Across this country, cities are criminalizing homelessness, by making it illegal for people to sit, sleep and even eat in public places - despite the absence of housing or even shelter and other basic resources. These laws and policies violate constitutional rights, create arrest records, and fines and fees, which stands in the way of homeless people getting jobs or housing. This act of criminalization is not working to end homelessness.
The evidence is clear, that homelessness is reduced in communities that focus on housing, and not those that focus on criminalization. Criminalizing people experiencing homelessness cost more money than simply solving the problem by ensuring access to adequate housing.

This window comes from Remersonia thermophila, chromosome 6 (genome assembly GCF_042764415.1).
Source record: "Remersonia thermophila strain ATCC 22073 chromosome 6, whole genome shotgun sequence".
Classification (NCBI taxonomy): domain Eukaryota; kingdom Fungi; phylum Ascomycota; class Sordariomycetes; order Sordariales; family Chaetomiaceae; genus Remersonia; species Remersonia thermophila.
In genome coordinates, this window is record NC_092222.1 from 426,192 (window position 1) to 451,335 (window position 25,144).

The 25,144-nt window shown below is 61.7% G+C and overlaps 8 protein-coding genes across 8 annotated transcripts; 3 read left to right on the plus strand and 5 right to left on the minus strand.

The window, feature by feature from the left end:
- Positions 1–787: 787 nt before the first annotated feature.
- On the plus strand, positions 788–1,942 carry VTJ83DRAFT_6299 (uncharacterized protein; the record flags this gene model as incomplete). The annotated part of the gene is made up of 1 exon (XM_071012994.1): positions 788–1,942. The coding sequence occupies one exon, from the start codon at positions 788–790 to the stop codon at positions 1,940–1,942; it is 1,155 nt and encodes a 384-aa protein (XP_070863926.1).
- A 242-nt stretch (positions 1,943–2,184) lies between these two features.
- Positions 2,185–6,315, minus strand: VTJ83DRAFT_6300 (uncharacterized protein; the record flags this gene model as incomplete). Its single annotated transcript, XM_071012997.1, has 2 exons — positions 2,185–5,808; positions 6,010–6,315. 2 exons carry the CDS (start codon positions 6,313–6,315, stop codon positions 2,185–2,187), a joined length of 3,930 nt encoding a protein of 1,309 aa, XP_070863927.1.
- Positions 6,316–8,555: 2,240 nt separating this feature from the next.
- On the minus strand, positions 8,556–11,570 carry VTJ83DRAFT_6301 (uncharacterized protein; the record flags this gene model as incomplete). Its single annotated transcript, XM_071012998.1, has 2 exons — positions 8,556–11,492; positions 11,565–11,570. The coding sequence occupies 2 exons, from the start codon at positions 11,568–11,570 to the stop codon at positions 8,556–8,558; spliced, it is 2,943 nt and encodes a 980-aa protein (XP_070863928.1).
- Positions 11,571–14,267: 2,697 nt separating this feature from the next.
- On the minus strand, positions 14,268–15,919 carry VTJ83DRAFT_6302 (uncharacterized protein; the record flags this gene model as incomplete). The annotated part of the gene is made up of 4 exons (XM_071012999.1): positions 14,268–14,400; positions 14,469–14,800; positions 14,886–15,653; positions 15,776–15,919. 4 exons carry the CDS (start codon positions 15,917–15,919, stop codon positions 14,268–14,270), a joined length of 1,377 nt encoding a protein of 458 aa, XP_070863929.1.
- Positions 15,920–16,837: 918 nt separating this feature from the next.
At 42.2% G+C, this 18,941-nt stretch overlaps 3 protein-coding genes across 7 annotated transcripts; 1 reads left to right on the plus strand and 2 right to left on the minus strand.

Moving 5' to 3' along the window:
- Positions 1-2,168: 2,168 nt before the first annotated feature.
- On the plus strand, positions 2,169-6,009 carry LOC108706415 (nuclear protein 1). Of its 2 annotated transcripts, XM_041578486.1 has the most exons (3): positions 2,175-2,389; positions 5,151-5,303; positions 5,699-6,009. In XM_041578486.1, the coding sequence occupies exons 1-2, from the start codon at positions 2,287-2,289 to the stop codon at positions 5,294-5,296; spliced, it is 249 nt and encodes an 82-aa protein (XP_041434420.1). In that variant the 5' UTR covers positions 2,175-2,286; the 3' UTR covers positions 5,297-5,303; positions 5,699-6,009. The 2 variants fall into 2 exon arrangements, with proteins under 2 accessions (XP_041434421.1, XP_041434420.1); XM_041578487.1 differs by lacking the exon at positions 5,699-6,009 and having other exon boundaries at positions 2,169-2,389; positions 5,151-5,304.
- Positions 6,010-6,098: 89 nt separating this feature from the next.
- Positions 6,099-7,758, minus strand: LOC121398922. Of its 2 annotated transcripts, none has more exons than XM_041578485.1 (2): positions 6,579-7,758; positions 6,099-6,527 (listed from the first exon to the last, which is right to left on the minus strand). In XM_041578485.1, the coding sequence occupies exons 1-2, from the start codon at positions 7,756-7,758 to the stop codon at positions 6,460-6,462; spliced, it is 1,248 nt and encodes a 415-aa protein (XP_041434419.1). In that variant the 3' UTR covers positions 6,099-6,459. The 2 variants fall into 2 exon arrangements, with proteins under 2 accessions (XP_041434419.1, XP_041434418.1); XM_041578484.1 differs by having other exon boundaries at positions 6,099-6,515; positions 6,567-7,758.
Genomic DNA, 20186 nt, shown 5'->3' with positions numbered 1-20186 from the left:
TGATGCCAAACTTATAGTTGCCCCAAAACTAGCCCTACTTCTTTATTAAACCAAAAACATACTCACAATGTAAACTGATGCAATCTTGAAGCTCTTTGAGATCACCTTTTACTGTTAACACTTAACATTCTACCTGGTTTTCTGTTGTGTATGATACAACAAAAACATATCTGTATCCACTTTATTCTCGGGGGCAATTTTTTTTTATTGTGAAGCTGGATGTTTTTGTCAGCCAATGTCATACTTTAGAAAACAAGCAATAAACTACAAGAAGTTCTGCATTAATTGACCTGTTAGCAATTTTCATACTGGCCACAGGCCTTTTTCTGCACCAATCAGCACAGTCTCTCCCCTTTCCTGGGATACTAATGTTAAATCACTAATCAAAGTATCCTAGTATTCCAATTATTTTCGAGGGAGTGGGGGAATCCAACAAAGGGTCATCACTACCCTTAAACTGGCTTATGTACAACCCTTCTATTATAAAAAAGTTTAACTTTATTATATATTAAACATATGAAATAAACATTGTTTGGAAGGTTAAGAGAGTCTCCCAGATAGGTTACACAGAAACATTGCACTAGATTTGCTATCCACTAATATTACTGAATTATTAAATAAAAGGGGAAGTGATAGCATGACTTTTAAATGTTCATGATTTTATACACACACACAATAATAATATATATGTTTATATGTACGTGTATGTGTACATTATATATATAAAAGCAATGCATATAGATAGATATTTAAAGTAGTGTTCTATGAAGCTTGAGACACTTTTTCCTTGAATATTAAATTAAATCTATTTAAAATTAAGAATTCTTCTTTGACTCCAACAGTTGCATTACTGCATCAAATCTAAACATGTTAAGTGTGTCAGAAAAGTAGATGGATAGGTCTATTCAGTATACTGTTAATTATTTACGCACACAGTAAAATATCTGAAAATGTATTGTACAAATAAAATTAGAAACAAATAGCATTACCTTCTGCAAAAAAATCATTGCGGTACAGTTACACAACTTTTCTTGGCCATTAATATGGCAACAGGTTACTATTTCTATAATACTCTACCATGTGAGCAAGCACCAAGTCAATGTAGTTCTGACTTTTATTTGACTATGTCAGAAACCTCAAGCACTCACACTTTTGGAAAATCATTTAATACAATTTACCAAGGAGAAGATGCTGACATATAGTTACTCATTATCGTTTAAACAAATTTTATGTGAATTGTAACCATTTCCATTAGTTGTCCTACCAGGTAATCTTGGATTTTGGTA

As more individuals and non-profits continue to educate and bring awareness about this issue, the general public will realize that criminalization is not the answer to ending homelessness. The time is now to educate and advocate for justice and housing.
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